Focusing on frying

Pouring oil dulezidar
Pic: GettyImages/dulezidar

Frying is often associated with high fat, high salt foods, which go against the grain of perceived healthy foods.

However, contended Burgess, with the right processing equipment, brands can control oil quality during the frying process and open up the possibility of using ‘healthier’ oils to give their products a more attractive nutritional profile.

“When it comes to creating products that are more suited to the health and wellness category, oil quality is a hugely important aspect,” said Burgess.

“Selecting a high quality, high stability frying oil can help to minimize and even remove trans fats entirely, and there are additional benefits in the form of prolonged shelf life and superior taste. These elements translate very well to onpack messaging and help to distance processed foods from the stigma surrounding products with high levels of unhealthy fat content.

Novel ingredients

Veggie crisps lleerogers
Pic: GettyImages/lleerogers

New ingredients are also on the radar of producers looking to improve the nutritional aspect of their snacks. Ingredients such as lentils, whole seeds and quinoa have all featured in recent recipe innovations, as well as vegetables and even some fruits.

Again, “with the right machinery capable of adapting to different raw materials, there is a real opportunity for producers to excite consumers with healthy twists on the classics,” said Burgess.

Going plant-based

While many plant-based foods are technically more processed than animal products, they are almost always perceived to be healthier and more sustainable.

“It’s a matter of mindset – moving away from the idea that processed is somehow a negative element and introducing the concept of the process being the facilitator of the healthy end product,” explained Burgess.

“In addition, that process can also be optimized from a sustainability perspective, adding further to the overall positive credentials brands are able to convey to consumers. There is everything to gain from targeting both elements.”

The key is choosing flexible, efficient processing and packaging solutions that can be adapted quickly to produce plant-based products.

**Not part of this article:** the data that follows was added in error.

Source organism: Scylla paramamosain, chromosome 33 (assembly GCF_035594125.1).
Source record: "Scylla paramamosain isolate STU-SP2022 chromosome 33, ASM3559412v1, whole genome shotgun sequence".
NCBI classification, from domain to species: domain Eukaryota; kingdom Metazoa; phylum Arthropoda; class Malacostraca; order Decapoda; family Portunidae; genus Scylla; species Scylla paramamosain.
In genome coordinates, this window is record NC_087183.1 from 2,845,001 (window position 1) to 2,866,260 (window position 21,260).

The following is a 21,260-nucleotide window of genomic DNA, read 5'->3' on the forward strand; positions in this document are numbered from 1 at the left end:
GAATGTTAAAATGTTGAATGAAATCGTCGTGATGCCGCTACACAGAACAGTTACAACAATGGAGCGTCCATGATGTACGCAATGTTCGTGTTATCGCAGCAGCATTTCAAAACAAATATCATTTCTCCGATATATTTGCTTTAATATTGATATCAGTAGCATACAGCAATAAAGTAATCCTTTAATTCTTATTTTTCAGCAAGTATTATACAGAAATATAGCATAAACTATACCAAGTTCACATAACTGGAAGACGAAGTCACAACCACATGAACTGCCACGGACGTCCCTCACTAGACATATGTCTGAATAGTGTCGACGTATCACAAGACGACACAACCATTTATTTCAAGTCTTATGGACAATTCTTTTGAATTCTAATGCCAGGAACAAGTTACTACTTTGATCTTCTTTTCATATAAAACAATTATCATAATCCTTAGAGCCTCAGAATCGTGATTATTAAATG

Features such as automated gas-flow analysis software drives power and resource savings, for example, and can help boost the power of the health halo effect even further by minimizing energy wastage and ensuring fewer packs are rejected due to being under or over-filled with gas.

Allergen-friendly foods

Food allergy strategy Getty
Pic: GettyImages

A 2021 GlobalData report revealed 57% of consumers cited food safety concerns as a major influence on their purchasing decisions.

“Processing is also needed to create allergen-free products – the popularity of which has increased exponentially in recent years – and accurate, energy-efficient and hygienic processing equipment helps brands deliver these benefits to consumers,” said Burgess.

“Food producers, therefore, must keep processing equipment scrupulously clean to prevent such things as cross-contamination.”

Hygienically designed processing equipment, with minimal moving parts and features, can be easily sanitized between product runs, while production elements such as horizontal distribution conveyers, for example, can be constructed using food grade stainless steel with a 2B natural finish. Such materials can withstand aggressive fats, oils and flavours, while remaining resilient to caustic cleaning materials.

“Similar to tackling climate change, seismic change needs to be led from the top,” said Burgess.

“The food industry has a responsibility to help consumers make healthier diet choices, but this doesn’t have to mean a complete rejection of processed foods. From keeping shelf life stable to making essential nutrition accessible and affordable for all, there are many ways processing can actually make products healthier and give consumers more control.”

Producers should also be highlighting this more.

“By clearly and honestly communicating these benefits – both in terms of marketing and labelling – and taking steps to improve the nutritional credentials of their products, manufacturers can break down the myths that make consumers suspicious of UPFs.”